Figures 3a and 3b present the quarterly growth of social benefits received by the household sector since the third quarter of 2007. With the exception of the United Kingdom, which shows a rather volatile series, all other countries report very few large increases over the past ten years. There are some relatively large spikes, representing government stimulus payments in response to the 2008 financial crisis. However, in Australia, the United States, France and Germany, these increases are all smaller than those observed during the second quarter of 2020.
Despite the relatively limited negative, or in some cases major positive, impacts on household income, all countries recorded significant decreases in the level of household final consumption in the second quarter of 2020, with consumers less willing to spend or otherwise limited by store closures and restrictions to their movement. The resulting declines (even in current prices) were by far the largest on record, and in some countries, reduced household consumption to levels below those observed in 2007. Figure 4 shows that over the previous five years average quarterly growth in household final consumption in current prices was relatively minimal for all countries, ranging from very slight growth in Japan (0.1%) to 1.0% in the United States. In the second quarter of 2020, all of the selected countries showed a decline in current prices of at least (minus) 8.5%, with the United Kingdom recording the largest fall, by (minus) 23.3%.
Combining this large decline in spending and the relatively moderate falls, or even (significant) increases, in household income resulted in a surge in household saving. Figure 5 shows not only the historically high level of income being saved by the household sector during the second quarter of 2020, but also the striking profile of the increase when compared with the relatively stable historical series.
It is important to note that this saving estimate is an aggregate for the entire household sector and may not reflect the situation for all households. It is highly likely that certain segments of the household sector experienced no loss of income and reduced their expenditure, saving a large amount, while other households suffered significant falls in income while maintaining basic expenditures, eating into any available savings.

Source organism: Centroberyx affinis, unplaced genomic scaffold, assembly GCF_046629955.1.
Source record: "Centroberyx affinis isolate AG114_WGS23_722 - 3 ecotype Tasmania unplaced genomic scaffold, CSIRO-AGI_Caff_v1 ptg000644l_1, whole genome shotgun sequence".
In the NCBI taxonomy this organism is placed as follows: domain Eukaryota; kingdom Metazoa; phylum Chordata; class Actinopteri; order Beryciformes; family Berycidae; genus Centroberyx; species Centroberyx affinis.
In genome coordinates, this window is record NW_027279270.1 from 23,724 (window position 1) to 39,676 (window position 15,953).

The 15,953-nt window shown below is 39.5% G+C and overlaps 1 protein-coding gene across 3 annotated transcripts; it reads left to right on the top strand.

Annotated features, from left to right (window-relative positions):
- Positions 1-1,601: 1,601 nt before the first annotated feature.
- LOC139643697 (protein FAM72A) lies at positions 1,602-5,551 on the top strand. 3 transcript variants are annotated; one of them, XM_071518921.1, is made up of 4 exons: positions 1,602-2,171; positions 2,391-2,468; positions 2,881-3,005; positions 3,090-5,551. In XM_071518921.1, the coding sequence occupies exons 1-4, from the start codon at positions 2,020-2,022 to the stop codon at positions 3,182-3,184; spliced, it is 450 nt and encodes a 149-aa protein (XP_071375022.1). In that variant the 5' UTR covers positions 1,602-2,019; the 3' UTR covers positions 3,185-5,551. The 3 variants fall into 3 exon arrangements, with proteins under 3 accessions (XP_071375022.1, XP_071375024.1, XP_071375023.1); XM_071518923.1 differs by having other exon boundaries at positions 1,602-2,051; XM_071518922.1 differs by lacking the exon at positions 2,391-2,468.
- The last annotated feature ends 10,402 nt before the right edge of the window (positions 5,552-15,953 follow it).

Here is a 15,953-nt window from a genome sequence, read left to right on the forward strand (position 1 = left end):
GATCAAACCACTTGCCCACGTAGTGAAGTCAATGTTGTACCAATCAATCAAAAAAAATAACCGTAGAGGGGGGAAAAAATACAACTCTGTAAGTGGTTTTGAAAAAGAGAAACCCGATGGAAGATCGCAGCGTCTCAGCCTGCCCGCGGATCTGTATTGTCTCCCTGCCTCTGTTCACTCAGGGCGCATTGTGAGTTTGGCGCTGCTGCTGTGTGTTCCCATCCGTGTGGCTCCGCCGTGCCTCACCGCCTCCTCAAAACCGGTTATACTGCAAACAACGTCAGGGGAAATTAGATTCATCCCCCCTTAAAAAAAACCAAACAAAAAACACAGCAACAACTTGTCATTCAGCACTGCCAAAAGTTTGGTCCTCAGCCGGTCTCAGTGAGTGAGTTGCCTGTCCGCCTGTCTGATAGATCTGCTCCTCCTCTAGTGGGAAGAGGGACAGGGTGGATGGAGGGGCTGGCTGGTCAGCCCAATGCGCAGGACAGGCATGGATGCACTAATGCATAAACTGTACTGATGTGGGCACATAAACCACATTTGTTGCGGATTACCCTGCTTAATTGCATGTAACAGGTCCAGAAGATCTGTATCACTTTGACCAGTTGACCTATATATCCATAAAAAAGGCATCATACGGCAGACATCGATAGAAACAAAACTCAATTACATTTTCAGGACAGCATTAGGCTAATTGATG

While households may have been able to consolidate their wealth due to substantial decreases in expenditure, the government sector had the opposite experience. In addition to the increased expenditure related to payments made directly to the household sector discussed earlier and shown in Figure 3, some countries also initiated policies to support enterprises, amongst others by subsidising the payroll of COVID-19 affected businesses. As these policies are intended as a mechanism to not only further support the level of household income but also to ensure that the employment relationship is maintained during the crisis, these payments are treated, in the system of national accounts, as a subsidy on production paid by government. While the percentage of the salary paid by these subsidies varied across countries, with some governments choosing to simply contribute a set monetary amount per employee and others opting for a more targeted approach, for the countries that implemented this policy, the size of these subsidies dwarfed normal levels of subsidies on production. In the second quarter of 2020, there was unprecedented quarterly growth for Australia (930.2%), the United Kingdom (206.0%), Canada (189.9%), and Germany (69.8%).5
The significant increases in government expenditure on subsidies to enterprises and payments made directly to households, combined with declines in tax revenues associated with lower production and consumption levels, has resulted in large deficits for the government sector in the second quarter of 2020. In order to finance these deficits, governments have been required to increase their debt levels, as shown in Figure 6.
In the second quarter of 2020, Canada recorded the highest increase (19.9 percentage points) in government debt-to-GDP ratio among the selected countries, while Germany recorded the lowest increase (6.9 percentage points). The United Kingdom and the Unites States also recorded marked increases, by 19.2 and 16.2 percentage points respectively, followed by France (15.8), Italy (13.6), Japan (12.3) and Australia (7.8). In level terms, at the end of the second quarter of 2020, Japan recorded the highest government debt ratio of 245.9%,6 followed by Italy (168.7%) and France (143.5%). Only Germany and Australia maintained government debt ratios below 100% of GDP.7
The long time series provided in Figure 6 helps to put the most recent results into perspective. During the 2008 financial crisis, governments’ indebtedness, as a percentage of GDP, increased by 20 percentage points from 2007-2010 for a majority of countries. However, the severity of the impact from the COVID-19 pandemic is clear from only one quarter, with increases in government debt-to-GDP ratios of 14 percentage points on average for the selected countries. A significant difference between the debt taken on now and during the 2008 financial crisis is the very low interest rates faced by governments for new loans, resulting in a significant reduction in the servicing costs associated with this increased debt. That being said, the debt burden on governments is likely to remain high even if GDP returns to pre-pandemic levels.